Thanks and maybe there are two questions in this situation. I am not sure if the datum conflict is causing the unexpected watershed model or if there is something else I am doing wrong in the process.
In the process of creating a watershed for a lake, see images, I received the datum conflict warning 001003. Reading notes on the warning, it would appear that it can be ignored but...is that always or only in some processing situation? Ignoring the warning, I continued the watershed modeling steps and on two occasions the watershed extends beyond/downstream of the pour point I placed at the lake outlet; see image.
What is causing the watershed to extend beyond the pour point? My understanding is that all the watershed should define a surface that flows into the lake and therefore all the water in the watershed would flow out the lake at the downstream point/pour point.
First, check your data to see if it is in the same projection/coordinate system. It is usually best to place all the data in the same projection/coordinate system before processing it. In theory, one could ignore the warning, but it may be that the warning is relevant. Given the uncertainty, reduce that potential by putting all your data into the same system before processing. Data prep on the front end goes a long ways to head off later issues.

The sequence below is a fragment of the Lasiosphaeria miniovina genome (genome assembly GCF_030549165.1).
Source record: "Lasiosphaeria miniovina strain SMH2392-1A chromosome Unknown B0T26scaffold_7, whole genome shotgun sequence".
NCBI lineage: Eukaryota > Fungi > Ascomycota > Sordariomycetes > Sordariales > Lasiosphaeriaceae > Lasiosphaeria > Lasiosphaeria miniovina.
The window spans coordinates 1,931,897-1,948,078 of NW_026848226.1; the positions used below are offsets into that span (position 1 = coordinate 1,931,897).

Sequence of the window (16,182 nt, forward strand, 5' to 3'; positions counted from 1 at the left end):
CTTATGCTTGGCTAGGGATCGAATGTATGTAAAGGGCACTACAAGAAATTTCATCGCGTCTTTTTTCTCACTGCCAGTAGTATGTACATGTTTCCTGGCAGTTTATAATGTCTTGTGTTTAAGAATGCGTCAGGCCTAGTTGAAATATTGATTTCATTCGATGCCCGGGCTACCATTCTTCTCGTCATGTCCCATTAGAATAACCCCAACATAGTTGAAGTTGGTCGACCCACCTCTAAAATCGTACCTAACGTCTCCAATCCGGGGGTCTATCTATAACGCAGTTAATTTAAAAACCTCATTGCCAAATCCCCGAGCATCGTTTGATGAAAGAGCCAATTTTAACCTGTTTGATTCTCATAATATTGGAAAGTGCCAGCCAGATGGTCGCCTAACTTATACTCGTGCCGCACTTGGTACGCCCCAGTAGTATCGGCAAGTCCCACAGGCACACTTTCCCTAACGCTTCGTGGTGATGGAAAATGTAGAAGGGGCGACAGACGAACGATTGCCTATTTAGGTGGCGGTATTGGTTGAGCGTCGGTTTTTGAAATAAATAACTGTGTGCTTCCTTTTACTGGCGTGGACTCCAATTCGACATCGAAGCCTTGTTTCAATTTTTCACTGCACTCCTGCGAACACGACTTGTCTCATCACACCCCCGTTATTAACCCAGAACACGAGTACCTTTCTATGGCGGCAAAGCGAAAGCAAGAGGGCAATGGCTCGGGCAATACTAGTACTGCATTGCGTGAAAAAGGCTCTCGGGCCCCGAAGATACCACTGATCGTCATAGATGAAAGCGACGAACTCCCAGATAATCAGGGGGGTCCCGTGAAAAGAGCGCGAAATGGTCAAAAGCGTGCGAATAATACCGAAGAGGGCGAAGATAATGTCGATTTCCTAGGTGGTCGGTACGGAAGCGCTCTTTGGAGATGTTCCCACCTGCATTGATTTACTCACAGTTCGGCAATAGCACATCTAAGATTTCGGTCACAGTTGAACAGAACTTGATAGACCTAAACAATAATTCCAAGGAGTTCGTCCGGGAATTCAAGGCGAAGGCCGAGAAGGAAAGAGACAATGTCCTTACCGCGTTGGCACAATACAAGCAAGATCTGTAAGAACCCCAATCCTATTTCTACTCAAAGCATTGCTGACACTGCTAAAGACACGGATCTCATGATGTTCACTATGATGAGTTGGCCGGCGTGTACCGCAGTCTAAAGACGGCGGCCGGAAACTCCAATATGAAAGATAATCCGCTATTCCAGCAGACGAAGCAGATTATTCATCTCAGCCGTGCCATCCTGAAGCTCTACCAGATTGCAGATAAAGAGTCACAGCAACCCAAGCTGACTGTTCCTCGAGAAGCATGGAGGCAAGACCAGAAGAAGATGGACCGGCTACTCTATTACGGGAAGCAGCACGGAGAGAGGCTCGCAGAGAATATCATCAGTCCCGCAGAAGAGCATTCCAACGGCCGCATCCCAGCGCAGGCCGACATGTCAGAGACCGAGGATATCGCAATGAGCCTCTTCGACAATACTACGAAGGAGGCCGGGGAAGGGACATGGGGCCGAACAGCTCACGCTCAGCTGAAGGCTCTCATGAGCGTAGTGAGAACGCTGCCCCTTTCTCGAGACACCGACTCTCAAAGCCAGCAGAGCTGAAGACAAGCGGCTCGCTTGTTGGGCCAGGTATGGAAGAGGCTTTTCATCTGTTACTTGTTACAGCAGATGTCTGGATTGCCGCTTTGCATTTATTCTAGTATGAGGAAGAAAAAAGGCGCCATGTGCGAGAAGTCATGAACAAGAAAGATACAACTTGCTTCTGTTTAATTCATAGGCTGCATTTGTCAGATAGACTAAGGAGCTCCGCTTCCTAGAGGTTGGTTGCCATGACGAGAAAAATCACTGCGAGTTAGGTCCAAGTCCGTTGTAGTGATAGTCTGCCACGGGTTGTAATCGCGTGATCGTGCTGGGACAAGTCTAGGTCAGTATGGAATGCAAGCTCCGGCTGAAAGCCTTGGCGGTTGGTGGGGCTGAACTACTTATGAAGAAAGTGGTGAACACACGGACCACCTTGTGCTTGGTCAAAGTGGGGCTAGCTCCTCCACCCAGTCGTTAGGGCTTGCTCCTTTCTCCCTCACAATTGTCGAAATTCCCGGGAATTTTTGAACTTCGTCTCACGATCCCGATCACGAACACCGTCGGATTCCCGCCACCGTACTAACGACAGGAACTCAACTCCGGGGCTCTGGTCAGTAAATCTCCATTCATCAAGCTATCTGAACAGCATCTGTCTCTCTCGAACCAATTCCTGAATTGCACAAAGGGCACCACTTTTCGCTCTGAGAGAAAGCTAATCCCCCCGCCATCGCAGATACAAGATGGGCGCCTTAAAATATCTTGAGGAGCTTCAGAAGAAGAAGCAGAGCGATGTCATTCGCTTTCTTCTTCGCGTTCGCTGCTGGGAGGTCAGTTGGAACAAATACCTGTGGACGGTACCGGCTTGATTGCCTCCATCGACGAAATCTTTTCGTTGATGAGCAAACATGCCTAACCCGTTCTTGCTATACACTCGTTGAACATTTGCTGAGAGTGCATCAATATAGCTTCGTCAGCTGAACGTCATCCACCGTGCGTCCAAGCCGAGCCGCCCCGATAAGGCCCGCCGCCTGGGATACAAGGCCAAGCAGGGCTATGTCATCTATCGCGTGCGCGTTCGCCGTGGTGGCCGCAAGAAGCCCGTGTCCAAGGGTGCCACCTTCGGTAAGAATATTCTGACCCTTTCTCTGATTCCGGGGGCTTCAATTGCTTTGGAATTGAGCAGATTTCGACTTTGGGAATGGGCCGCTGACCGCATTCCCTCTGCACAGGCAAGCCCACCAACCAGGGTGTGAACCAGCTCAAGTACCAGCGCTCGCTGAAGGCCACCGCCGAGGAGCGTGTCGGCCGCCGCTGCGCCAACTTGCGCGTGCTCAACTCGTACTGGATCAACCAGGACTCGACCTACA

As to why the watershed may be derived "downstream" of the pour point, to troubleshoot this I would start by looking at the output surface and checking the elevation values. If the elevation values "downstream" of the pour point are the same value as above, that usually indicates a data issue. Check the DEM used as the input to to the Watershed process. Maybe it is too coarse for what is being attempted? For example, the cellsize is some large value like 1 mile when what is needed is a resolution of 10 feet? Or a Fill process run before the Watershed geoprocessing tool caused the area "downstream" of the pour point to be "leveled out". Just examples of what can go awry. You will have to check the data.
Along with this, confirm that the pour point is really in the correct and relevant location. Is it located right at the top of the spilllway of the lake or instead in the lake many feet away? If the latter, that will likely be the issue. Any chance the Snap Pour Point process didn't work out that well? Review the data and see if its location makes sense given other reference information.
Chris Donohue, GISP